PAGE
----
Tennis legend Chris Evert lost her sister Jeanne to ovarian cancer in 2020. Following her sister’s battle, genetic testing led Evert to get a preventive hysterectomy herself. This recent procedure led to a startling discovery.
In a tweet last week, the former world No. 1 tennis player and 18-time Grand Slam winner said, “I wanted to share my stage 1 ovarian cancer diagnosis and the story behind it as a way to help others. I feel very lucky that they caught it early and expect positive results from my chemo plan.”
— Chris Evert (@ChrissieEvert) January 15, 2022
In the tweet, she linked to an ESPN story she co-wrote with her friend Chris McKendry. The story explains that the cancer had not been found elsewhere in her body and Evert is set to begin six rounds of chemotherapy, which her doctors say will give her more than a 90% chance of remaining cancer-free.
The diagnosis was surprising to Evert, as, like most women impacted by this disease, she had exhibited no symptoms. She’d been working out as usual. Her recent annual exams, blood tests, ultrasounds, and MRI were all clear, as well. Her surgeon, Dr. Joel Cardenas from Cleveland Clinic Florida, says within a few months, it would have advanced to stage 3 or 4 and ultimately spread.
Unfortunately, that is what happened several years ago with Evert’s sister Jeanne Evert Dubin, who was diagnosed with late-stage ovarian cancer that had already spread. After more than two years of treatment, she died in February 2020 at the age of 62.
Evert wrote the eulogy at Jeanne’s funeral, detailing her struggles.
She said, “The last 2.5 years in Jeanne’s life have been, for lack of a better word, brutal. She dealt with numerous chemos, experimental treatments, surgeries, procedures, portals, needles and insidious pain. She fought and fought ’til the bitter end. For those of us who were on this journey with her, it was heartbreaking to watch.”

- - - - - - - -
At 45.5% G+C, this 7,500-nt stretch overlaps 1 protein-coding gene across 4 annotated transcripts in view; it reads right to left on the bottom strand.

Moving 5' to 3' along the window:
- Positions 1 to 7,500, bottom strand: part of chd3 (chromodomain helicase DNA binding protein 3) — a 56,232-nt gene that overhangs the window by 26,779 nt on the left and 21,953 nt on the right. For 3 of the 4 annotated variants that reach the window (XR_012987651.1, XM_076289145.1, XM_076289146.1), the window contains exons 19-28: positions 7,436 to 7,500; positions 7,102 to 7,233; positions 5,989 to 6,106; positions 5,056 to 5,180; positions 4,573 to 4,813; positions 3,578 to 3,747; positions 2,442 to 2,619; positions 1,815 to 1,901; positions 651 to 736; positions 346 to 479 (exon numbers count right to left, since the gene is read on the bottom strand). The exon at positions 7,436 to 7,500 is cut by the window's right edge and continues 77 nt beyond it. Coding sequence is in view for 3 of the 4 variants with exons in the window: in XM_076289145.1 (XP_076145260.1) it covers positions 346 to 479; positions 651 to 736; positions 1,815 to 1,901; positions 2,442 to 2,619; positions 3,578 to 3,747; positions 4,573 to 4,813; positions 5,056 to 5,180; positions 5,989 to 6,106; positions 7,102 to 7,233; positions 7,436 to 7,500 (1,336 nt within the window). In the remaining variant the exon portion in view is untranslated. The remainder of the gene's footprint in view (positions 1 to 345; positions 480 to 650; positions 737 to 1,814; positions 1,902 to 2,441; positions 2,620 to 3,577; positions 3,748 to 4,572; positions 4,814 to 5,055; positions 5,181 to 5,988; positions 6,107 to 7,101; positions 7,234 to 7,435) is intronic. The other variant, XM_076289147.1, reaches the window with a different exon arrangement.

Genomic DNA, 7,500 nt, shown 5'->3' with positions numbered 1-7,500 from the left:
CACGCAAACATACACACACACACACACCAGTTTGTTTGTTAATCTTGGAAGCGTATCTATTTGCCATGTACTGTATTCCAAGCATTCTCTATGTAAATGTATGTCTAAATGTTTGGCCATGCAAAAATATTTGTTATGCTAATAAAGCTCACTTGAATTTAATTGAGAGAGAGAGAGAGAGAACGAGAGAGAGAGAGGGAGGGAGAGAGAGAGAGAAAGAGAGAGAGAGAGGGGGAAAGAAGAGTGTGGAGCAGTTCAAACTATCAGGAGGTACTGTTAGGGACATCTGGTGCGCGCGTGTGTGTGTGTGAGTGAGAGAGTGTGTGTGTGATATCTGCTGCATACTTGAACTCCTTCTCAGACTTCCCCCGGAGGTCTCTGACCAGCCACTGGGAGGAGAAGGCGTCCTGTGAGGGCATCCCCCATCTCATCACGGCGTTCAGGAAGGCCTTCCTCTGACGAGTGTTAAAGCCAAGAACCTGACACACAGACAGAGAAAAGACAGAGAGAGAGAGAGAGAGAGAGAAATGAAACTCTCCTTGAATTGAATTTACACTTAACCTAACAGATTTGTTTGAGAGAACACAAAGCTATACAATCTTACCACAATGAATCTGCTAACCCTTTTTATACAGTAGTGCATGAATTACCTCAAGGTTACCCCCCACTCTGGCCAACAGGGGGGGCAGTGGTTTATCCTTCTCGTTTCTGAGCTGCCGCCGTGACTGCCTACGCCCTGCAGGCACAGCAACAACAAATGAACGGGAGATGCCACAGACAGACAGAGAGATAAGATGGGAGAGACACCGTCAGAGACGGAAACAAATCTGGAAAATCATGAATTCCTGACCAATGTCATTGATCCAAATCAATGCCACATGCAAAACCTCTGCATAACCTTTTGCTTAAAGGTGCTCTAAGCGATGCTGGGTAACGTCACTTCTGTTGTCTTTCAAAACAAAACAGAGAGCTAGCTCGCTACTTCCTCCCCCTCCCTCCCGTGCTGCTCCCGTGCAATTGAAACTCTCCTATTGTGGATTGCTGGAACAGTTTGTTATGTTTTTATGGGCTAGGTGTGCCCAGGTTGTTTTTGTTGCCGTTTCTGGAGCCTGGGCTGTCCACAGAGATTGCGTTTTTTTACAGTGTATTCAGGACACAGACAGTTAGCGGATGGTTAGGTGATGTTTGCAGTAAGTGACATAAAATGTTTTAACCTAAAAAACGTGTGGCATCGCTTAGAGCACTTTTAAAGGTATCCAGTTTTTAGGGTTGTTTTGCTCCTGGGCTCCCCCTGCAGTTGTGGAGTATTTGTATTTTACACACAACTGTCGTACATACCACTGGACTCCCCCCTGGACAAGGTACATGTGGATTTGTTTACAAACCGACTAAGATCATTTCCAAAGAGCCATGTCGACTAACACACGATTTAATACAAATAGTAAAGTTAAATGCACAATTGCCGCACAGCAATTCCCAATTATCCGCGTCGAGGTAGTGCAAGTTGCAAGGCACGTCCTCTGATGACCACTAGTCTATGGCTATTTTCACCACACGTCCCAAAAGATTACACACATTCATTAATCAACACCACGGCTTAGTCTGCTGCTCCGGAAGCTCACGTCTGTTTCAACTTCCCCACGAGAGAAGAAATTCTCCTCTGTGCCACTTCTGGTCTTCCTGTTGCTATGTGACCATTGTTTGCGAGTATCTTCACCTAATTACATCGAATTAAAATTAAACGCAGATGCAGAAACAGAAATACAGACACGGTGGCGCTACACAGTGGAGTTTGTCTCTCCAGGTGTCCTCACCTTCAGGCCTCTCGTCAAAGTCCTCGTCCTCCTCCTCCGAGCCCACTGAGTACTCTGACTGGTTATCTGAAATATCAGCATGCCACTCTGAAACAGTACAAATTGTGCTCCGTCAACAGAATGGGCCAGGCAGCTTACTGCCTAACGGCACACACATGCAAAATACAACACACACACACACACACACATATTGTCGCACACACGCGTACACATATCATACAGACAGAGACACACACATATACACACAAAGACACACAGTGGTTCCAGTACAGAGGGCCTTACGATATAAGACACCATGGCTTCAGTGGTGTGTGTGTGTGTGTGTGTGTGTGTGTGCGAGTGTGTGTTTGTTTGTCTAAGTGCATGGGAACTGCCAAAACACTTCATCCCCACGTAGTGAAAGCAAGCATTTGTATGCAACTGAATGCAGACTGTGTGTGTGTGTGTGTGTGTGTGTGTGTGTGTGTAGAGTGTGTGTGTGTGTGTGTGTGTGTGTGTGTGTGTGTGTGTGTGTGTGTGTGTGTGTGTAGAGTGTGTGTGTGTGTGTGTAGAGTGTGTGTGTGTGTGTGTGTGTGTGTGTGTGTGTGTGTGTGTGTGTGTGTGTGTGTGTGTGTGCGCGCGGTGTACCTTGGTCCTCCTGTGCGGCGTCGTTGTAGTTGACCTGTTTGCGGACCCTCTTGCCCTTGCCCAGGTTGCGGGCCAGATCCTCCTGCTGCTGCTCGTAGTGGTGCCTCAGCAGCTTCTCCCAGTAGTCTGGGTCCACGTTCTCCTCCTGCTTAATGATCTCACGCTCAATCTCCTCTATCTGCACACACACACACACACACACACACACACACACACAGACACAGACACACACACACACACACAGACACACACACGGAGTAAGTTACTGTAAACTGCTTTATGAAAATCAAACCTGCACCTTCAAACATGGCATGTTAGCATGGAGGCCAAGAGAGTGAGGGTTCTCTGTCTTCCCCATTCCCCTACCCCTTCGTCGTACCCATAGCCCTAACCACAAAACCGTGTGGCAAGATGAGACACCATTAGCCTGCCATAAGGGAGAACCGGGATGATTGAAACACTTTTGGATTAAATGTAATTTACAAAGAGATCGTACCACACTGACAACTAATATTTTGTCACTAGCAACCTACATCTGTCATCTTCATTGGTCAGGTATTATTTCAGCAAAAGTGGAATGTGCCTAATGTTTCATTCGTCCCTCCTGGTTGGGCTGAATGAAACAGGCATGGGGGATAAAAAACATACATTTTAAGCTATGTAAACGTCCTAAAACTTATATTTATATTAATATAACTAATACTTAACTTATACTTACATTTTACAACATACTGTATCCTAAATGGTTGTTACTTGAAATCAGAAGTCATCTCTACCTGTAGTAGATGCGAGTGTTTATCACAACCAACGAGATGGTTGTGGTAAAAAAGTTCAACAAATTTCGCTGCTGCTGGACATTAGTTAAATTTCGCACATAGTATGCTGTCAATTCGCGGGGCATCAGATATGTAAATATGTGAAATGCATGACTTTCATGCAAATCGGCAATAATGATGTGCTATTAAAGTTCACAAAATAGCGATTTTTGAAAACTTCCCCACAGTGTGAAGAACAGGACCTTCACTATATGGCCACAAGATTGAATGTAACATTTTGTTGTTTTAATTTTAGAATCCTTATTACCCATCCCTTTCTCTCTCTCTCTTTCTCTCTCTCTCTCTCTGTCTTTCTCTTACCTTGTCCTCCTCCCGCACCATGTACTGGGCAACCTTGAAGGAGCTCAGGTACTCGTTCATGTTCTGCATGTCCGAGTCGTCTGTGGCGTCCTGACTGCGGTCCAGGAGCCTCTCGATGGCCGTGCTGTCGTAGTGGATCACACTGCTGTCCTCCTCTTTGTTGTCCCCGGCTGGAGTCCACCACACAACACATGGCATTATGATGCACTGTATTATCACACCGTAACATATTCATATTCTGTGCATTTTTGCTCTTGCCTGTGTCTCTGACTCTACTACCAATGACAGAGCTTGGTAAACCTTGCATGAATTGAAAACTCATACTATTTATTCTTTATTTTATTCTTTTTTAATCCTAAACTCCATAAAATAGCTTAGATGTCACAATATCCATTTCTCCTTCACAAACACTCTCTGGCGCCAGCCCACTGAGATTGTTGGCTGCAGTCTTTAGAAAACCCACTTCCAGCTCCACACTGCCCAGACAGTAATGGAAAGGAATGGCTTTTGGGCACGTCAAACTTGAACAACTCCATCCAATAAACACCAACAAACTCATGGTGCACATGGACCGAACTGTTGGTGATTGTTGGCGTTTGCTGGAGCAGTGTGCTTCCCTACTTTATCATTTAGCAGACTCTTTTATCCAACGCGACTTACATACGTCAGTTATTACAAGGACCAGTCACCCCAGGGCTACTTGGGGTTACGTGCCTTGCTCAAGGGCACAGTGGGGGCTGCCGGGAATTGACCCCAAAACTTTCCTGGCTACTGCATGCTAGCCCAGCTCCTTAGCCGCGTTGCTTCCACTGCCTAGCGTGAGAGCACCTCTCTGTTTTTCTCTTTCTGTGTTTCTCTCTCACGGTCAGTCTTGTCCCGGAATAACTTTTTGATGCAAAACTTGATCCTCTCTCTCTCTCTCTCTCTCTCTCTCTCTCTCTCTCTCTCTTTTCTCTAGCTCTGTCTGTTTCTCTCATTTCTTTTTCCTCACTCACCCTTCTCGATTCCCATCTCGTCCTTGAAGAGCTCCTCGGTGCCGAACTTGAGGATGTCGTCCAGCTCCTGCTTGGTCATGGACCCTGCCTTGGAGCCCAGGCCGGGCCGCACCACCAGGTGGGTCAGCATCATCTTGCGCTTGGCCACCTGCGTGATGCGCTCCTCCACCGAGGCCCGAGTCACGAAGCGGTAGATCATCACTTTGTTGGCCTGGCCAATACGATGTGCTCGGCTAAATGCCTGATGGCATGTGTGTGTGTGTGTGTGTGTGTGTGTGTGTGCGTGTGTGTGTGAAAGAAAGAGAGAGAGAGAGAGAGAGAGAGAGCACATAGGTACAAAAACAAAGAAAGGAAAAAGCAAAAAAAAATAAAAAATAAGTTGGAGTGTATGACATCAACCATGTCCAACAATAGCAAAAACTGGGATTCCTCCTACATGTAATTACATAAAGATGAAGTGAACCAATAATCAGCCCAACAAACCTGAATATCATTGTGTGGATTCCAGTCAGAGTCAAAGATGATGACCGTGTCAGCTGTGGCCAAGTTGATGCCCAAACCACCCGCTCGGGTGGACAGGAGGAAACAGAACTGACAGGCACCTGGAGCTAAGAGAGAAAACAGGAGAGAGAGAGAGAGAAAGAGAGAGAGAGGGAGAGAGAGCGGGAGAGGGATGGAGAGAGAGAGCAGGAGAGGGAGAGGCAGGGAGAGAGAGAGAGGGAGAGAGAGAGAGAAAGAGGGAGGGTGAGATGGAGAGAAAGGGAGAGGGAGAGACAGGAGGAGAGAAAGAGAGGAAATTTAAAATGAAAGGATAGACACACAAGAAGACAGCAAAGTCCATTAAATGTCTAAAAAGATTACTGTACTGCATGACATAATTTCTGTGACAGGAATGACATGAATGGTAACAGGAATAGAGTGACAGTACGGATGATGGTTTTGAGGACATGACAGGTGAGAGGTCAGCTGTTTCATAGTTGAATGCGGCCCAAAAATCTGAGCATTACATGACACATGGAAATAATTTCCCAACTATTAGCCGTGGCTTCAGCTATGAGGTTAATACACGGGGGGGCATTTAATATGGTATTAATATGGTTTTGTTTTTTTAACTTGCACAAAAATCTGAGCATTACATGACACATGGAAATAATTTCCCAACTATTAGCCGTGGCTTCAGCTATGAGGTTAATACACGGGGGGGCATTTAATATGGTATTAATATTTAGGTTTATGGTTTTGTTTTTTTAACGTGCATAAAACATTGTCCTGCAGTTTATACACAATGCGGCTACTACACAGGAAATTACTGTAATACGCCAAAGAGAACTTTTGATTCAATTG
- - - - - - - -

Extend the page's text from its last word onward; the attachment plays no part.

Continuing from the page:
After Jeanne’s death, the family learned that she had a harmful BRCA1 mutation, which Evert later discovered she had, as well. Opting for a preventative hysterectomy meant that the doctors caught Evert’s cancer much sooner than her sister’s had been caught.
Of her doctor’s appointments, Evert told ESPN, “I heard all the terms for two years with Jeanne. It was like déjà vu going back in time. Back to the space that was horrific.”
Now, as she goes into her chemo treatments, she says she will be thinking of her sister the whole time, and Jeanne’s memory will get her through it.
She also hopes their experiences will help others catch their own health issues before they advance too far.
She says, “Be your own advocate. Know your family’s history. Have total awareness of your body, follow your gut and be aware of changes. Don’t try to be a crusader and think this will pass.”
On Twitter, Evert thanked fans for understanding her need to prioritize her health and treatment plan, but she said she would also be appearing on ESPN’s coverage of the Australian Open from home.
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